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    New to Film Incentives? What You Need to Know

    Finding financing for your film or TV project can be an intimidating and challenging task for any filmmaker. Financiers need to be excited about your film or idea. No excitement equals no financing. A package of creative materials, workshopping scripts, and even getting a big star or director involved are a few of the ways filmmakers generate that excitement. 

    Then when that financing comes and the euphoria of securing it wears off, the realization hits that financing can often be made up of a patchwork of investors, bank loans, deferred payments, in-kind services, and production tax incentives. 

    It can be a lot, and production tax incentives can get lost in the mix of the many moving parts of the production financing behemoth.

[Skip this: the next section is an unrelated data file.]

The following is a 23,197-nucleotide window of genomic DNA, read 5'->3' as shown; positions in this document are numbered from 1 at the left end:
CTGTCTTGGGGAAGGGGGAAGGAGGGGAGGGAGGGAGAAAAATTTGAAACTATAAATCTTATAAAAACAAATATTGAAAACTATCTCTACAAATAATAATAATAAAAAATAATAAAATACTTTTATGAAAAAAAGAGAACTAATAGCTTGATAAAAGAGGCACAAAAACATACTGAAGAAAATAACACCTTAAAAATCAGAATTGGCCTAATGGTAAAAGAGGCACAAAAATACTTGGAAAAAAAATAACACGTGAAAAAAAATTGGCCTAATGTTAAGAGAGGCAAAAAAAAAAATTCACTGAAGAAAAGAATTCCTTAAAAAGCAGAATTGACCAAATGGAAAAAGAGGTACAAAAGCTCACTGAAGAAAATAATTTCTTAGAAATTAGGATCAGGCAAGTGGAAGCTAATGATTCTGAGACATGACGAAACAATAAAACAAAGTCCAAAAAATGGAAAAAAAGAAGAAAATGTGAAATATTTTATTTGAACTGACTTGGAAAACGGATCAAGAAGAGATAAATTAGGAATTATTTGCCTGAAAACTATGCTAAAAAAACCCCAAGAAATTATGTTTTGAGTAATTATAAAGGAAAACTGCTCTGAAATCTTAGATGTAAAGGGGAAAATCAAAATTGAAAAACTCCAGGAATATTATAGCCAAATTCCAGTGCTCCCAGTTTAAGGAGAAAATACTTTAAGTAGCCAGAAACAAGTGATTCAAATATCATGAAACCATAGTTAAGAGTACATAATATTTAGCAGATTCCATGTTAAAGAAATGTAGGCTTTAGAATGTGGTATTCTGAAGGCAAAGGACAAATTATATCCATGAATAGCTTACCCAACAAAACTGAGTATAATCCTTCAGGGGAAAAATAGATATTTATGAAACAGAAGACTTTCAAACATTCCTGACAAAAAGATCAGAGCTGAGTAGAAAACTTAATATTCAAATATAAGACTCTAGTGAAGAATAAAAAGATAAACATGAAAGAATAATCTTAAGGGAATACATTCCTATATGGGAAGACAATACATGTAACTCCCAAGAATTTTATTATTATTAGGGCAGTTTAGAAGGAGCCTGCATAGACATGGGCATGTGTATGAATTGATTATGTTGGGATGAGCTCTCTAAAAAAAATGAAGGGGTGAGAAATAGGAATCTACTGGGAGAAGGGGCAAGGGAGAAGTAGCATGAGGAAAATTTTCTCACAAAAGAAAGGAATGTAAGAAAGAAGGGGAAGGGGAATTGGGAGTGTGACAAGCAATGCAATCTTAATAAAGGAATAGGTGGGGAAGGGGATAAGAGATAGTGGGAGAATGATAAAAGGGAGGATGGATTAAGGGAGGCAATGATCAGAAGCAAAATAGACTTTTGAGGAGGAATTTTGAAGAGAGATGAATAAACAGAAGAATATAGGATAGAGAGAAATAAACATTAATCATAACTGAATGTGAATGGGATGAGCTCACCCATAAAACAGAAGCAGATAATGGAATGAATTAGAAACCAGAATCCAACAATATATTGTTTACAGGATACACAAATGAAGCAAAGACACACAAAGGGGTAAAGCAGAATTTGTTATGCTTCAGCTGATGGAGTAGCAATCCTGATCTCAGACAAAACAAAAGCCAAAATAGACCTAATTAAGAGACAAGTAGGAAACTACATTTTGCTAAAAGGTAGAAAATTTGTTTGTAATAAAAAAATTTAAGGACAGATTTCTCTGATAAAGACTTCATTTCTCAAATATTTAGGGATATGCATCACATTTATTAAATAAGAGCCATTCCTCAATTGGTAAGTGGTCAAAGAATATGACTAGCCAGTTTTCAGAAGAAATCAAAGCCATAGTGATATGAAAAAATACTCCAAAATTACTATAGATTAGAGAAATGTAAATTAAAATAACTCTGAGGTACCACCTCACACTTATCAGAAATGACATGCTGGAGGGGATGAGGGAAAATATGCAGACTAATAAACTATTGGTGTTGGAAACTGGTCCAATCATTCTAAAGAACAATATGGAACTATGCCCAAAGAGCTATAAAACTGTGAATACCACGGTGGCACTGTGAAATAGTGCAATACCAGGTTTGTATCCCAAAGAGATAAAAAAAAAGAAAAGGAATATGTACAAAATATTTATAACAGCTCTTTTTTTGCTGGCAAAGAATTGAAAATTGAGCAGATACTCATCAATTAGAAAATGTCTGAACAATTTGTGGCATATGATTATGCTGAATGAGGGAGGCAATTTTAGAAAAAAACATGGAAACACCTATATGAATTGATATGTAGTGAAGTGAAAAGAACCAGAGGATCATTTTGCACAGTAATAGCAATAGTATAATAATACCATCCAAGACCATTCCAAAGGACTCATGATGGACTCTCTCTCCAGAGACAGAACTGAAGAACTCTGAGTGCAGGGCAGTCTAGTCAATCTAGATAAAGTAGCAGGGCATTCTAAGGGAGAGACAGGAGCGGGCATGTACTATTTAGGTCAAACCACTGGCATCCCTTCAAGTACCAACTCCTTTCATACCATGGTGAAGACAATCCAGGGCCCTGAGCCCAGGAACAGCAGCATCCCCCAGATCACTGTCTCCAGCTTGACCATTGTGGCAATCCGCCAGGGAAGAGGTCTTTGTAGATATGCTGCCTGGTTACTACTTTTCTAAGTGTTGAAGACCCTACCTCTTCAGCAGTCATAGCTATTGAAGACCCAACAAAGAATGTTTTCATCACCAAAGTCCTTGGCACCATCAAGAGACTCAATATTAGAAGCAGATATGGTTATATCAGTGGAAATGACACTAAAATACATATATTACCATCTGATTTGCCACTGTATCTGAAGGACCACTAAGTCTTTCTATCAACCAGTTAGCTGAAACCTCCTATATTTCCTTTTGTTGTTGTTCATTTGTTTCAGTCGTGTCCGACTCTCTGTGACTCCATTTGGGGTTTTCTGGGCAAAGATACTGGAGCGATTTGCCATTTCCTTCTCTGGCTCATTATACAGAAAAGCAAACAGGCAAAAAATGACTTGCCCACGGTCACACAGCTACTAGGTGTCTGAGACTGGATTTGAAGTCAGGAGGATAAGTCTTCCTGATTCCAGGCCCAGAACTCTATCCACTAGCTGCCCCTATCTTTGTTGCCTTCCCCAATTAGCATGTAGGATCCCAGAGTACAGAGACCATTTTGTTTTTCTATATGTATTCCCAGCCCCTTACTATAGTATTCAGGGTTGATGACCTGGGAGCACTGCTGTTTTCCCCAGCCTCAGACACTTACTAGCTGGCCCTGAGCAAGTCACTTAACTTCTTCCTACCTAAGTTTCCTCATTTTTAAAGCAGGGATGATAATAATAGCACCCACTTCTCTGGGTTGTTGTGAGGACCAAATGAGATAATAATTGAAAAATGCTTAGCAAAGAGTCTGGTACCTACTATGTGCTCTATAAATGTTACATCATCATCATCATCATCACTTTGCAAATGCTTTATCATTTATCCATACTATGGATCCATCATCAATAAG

It shouldn’t be though, and there’s very good reasons for that. 

    It’s actually very straightforward if you cut through all the jargon. 

    Production tax incentives can potentially have a huge impact on film and TV financing and can seriously reduce the net cost of a production. They should not be overlooked as part of your financing package. 

    For example, a lender may advance liquidity using the estimated tax credits as collateral, thus providing upfront capital to fund production. Traditional commercial banks offer tax credit lending, along with both public and private financing companies in the industry.

    But in order to even get those estimated tax credits as collateral, filmmakers have to be aware of what they are, the rules around them, and where they’re offered.

    What they are 

    Production tax incentives 

    Production tax incentives are tax benefits offered by a state, or country, to encourage content production in their jurisdiction. 

    That’s right - money back in production’s pocket just for shooting in a particular location. 

    States offer tax incentives because they promote local spending and job creation at the State level, lower the net cost of a production, and are considered a safe lending vehicle because there is little risk that a State will default on its obligation. 

    Production incentives